Chicago Art

January 7th, 2010 by Collin Canright | Filed under Chicago, Personal, Photography.

Christina and I spent the end of a snowy day on a date at the Art Institute of Chicago. We met in photojournalism school and without thinking of that tend to visit first the current photo exhibit in the downstairs gallery.

Today we saw the exhibit “C. D. Arnold Photographs of the World’s Columbian Exposition” in the Chicago Cabinet, a series showcasing the Institute’s collection of Chicago photos. These photos are large platinum prints, very sharp of documenting the 1894 exhibition.

C. D. Arnold. Chicago Day, Grand Plaza in front of Administration Building, 1893

C. D. Arnold. Chicago Day, Grand Plaza in front of Administration Building, 1893

In spite of all I have heard about the fair, I had never really comprehended the scale of the project, the size of the space, the massive ironwork of the buildings. Everything was the largest of the time, and everyone in the small studio space with us seemed awed as they marveled at the beauty of the white city in the photographs.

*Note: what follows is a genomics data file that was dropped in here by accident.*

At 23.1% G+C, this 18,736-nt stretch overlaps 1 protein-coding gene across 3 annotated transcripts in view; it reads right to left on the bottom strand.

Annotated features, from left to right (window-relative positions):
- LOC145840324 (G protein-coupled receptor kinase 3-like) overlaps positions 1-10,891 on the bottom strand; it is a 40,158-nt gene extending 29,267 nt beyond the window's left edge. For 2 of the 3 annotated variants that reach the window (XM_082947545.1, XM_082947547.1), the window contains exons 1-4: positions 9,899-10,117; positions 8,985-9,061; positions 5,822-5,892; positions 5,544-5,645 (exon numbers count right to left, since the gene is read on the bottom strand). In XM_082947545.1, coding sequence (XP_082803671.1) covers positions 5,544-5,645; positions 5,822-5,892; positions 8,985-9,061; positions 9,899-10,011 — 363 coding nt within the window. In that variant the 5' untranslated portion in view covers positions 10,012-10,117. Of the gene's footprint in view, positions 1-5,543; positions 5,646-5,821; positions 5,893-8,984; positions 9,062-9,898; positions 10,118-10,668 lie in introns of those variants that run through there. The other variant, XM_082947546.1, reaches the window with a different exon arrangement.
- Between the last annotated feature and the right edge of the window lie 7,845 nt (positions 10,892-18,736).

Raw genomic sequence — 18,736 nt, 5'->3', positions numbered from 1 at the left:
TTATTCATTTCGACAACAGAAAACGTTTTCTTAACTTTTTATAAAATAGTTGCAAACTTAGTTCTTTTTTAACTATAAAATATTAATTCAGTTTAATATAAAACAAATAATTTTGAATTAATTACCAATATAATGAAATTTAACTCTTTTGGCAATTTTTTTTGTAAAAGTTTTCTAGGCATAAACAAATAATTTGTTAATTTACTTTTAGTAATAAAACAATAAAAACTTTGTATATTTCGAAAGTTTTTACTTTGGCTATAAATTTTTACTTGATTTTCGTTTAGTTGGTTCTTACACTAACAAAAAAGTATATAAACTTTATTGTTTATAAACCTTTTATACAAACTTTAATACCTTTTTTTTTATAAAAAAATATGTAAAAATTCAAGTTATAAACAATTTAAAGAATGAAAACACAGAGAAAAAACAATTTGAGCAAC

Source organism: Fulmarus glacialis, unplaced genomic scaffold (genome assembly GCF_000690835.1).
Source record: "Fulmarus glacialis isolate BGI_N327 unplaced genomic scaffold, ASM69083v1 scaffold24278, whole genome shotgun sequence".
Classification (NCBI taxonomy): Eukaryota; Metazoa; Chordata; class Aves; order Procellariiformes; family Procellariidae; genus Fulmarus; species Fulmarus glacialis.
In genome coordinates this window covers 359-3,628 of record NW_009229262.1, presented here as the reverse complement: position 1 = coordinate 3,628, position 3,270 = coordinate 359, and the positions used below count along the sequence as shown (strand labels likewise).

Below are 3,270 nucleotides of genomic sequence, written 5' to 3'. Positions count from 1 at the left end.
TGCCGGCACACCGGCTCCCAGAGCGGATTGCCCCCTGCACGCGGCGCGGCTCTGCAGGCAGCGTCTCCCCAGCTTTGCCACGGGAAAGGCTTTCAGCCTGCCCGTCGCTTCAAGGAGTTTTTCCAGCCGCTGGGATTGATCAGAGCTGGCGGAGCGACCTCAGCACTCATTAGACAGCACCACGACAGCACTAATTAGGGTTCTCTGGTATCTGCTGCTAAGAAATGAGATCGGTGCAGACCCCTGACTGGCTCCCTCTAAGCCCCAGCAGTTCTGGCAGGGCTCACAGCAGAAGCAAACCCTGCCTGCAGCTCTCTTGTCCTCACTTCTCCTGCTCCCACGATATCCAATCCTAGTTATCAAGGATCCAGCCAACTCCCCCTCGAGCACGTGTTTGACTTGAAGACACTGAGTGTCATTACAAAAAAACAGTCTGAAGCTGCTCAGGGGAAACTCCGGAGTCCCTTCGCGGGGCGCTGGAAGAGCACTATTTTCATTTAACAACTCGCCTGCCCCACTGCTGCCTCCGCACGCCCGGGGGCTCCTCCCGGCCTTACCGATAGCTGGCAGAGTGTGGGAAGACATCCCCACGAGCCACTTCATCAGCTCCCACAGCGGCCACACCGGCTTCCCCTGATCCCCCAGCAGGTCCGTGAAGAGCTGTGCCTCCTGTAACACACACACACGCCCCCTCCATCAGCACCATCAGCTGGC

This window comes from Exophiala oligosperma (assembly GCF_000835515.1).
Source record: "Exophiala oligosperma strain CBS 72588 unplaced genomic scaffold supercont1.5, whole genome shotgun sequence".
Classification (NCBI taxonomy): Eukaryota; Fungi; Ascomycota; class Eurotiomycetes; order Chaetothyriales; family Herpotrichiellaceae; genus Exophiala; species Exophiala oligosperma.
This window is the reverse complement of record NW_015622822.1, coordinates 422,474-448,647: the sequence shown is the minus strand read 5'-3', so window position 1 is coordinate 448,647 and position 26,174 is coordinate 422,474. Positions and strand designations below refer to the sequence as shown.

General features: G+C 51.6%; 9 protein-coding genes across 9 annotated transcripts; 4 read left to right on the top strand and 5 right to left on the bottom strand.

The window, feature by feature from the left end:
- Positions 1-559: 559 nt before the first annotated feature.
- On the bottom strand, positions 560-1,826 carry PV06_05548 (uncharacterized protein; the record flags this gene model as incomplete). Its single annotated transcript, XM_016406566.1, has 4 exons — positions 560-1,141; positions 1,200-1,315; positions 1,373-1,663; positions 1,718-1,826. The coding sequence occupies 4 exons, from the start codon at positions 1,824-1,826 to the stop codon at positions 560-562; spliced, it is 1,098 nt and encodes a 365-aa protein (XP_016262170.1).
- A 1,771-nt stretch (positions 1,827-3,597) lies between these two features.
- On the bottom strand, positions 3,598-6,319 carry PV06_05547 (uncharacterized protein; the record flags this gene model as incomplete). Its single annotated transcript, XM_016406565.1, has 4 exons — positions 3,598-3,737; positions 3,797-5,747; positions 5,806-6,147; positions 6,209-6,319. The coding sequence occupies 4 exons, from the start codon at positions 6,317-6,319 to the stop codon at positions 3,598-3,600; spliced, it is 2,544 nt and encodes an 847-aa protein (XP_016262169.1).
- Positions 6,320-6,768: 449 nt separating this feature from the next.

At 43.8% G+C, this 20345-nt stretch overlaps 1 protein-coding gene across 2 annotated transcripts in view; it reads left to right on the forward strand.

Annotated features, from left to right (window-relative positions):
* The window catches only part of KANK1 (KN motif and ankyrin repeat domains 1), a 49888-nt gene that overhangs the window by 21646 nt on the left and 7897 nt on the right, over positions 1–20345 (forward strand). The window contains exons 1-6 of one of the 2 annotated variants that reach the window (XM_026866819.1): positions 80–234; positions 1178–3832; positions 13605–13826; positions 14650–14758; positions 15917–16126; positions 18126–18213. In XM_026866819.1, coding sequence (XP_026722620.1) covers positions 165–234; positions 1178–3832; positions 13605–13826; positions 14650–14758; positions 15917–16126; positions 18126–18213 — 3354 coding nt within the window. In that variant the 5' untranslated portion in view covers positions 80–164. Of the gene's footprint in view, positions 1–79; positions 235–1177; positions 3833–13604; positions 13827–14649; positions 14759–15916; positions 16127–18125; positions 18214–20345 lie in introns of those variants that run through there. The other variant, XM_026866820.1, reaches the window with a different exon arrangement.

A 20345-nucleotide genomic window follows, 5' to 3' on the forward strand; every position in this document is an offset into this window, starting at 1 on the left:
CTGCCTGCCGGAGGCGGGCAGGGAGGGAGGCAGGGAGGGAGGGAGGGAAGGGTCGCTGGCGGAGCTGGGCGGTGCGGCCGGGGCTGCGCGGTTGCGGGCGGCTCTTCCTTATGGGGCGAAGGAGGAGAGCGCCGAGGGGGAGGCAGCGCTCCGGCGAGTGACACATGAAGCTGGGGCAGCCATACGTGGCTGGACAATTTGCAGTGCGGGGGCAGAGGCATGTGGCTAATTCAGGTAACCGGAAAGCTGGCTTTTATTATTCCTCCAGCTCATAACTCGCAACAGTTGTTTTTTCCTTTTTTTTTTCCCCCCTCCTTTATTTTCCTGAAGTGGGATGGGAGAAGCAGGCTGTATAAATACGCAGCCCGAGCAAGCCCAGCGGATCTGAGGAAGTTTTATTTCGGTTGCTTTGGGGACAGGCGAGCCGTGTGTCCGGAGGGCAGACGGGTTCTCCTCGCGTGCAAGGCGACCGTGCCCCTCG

We were struck by the design detail of the entrance of the Transportation Building, designed by Louis H. Sullivan. A note directed us to another current exhibit at the museum, “Apostles of Beauty: Arts and Crafts from Britain to Chicago.” This traces the arts and crafts movement from architecture, furniture, graphic, silverware, decorative arts, and photography.

Blessed Art Thou among Women, a photograph by Gertrude Käsebier 1899

Blessed Art Thou among Women, a photograph by Gertrude Käsebier, 1899

Some of the furniture from the Prairie School is famous, and I was surprised at how little I liked it. It’s too stick like and boxy and heavy for my tastes. Christina agreed. But we loved Sullivan’s ornamental work and the way he and other artists intertwined natural forms in their designs.

We also liked photography by Alfred Stieglitz and Gertrude Käsebier and the summation of the curators that this period brought together and blurred the distinctions between the fine arts and the applied arts.

We don’t always remember the things that drew us together in the first place.

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